Joseph David Puggi, SFC (Pleasantville, NJ)

Joseph David Puggi, SFC – Pleasantville, New Jersey

MIA – South Vietnam, Quang Nam province February 2, 1968

Joseph David Puggi was born on November 21, 1946 and called Pleasantville, Atlantic County, New Jersey his home of record before being drafted into the U.S. Army and shipping out to serve his nation in Vietnam. He had the rank of Sergeant First Class and specialized as Aircraft Armament Repairman. Puggi served with 1st Cavalry Division, 1st Squadron, 9th Cavalry, Troop B.


By early 1967, the Bell UH1 Iroquois was already the standard Army assault helicopter and was used in nearly every “in-country” mission. Better known by its nickname “Huey,” it proved itself to be a sturdy, versatile aircraft which was called on to carry out a wide variety of missions including search and rescue, close air support, insertion and extraction, fire support, and resupply to name a few. It usually carried a crew of four.

On February 2, 1968, Sergeant First Class Joseph David Puggi was one of several passengers in the helicopter flying from Camp Evans, Quang Tri Province to Chu Lai, South Vietnam (aircraft #66-16442). Also aboard was pilot LTC Donald D. Burnham, door gunner SP4 Charles Adkins, SFC Joe H. Pringle and crew chief SP4 Kenneth J. Patton.

As the helicopter approached the major US military base at DaNang from the northwest, it came under the base’s ground radar control center. The controller monitoring all air traffic in the area lost both radio and radar contact with the Huey. The last known position of the helicopter was when it was over dense jungle approximately 12 miles north of DaNang and less than 1 mile east of the coastline on a small finger of land that jutted out into the Gulf of Tonkin. This was also 62 miles north-northwest of their destination.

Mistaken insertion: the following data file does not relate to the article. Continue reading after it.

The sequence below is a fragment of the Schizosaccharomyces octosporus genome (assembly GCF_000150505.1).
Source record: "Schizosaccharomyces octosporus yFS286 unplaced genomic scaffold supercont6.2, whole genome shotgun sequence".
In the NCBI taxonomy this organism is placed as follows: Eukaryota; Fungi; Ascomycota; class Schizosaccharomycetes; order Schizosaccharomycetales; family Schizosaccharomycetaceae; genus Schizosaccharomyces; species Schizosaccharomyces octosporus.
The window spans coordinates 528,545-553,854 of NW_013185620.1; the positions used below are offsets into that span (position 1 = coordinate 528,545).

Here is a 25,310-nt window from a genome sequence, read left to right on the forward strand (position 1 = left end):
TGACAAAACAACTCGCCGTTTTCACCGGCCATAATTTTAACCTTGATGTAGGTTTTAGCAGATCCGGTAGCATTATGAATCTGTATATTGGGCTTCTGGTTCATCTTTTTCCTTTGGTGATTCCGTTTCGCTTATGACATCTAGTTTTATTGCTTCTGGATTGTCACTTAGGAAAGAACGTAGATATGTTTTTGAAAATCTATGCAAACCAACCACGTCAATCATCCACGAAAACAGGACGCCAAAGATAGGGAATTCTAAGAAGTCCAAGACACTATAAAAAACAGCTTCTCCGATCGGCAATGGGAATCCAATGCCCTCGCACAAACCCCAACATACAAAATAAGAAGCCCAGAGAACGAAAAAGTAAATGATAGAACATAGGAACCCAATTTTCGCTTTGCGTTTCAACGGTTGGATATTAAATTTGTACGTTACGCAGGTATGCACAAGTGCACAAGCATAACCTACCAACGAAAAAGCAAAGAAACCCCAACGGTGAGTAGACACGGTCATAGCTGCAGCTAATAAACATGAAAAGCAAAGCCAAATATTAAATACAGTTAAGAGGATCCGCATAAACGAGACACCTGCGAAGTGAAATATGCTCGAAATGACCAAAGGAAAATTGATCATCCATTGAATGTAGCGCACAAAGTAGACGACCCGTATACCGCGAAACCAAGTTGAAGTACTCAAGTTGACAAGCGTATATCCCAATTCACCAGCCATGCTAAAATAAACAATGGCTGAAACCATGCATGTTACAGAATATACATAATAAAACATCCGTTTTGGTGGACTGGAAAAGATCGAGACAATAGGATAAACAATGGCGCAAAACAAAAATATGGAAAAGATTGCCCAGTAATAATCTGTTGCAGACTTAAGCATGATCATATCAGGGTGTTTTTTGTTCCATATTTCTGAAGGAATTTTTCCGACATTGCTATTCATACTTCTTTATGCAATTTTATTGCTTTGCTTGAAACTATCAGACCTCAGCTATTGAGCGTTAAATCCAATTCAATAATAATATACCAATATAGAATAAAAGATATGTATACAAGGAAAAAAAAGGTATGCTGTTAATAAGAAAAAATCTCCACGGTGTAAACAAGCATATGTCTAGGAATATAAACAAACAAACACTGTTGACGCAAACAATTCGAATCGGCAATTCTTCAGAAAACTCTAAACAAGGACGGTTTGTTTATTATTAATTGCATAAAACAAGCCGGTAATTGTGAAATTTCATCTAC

After multiple attempts to contact the helicopter by radio failed, ramp checks of the nearby airfields were conducted by another pilot from the unit in the hope that the Huey landed at one of them. Search and rescue (SAR) efforts were immediately initiated to search the area north of DaNang but found no trace of the aircraft or its crew and passengers. At the time the formal search was terminated, Joseph Puggi, Donald Burnham, Joe Pringle, Charles Adkins and Kenneth Patton were listed Missing in Action.

On May 28, 1968, nearly four months after the helicopter’s disappearance, burned wreckage of the Huey was located in the general vicinity of loss and identified by the aircraft number. A search party was inserted into the crash site where they recovered an ID tag belonging to SFC Pringle, several weapons, and some bone fragments believed to be human. The ID tag and weapons were given to an unidentified major; and all subsequent attempts to trace their whereabouts proved unsuccessful. The remains were delivered to the US Army Mortuary at DaNang. Once examined, laboratory personnel determined they were human, but unidentifiable due to their poor condition and the small amount of fragments.

All recovery efforts were terminated in November Because of the density of the jungle and under-brush in and around the crash site, a thorough and complete recovery operation without specialized heavy equipment was deemed as not possible at the time.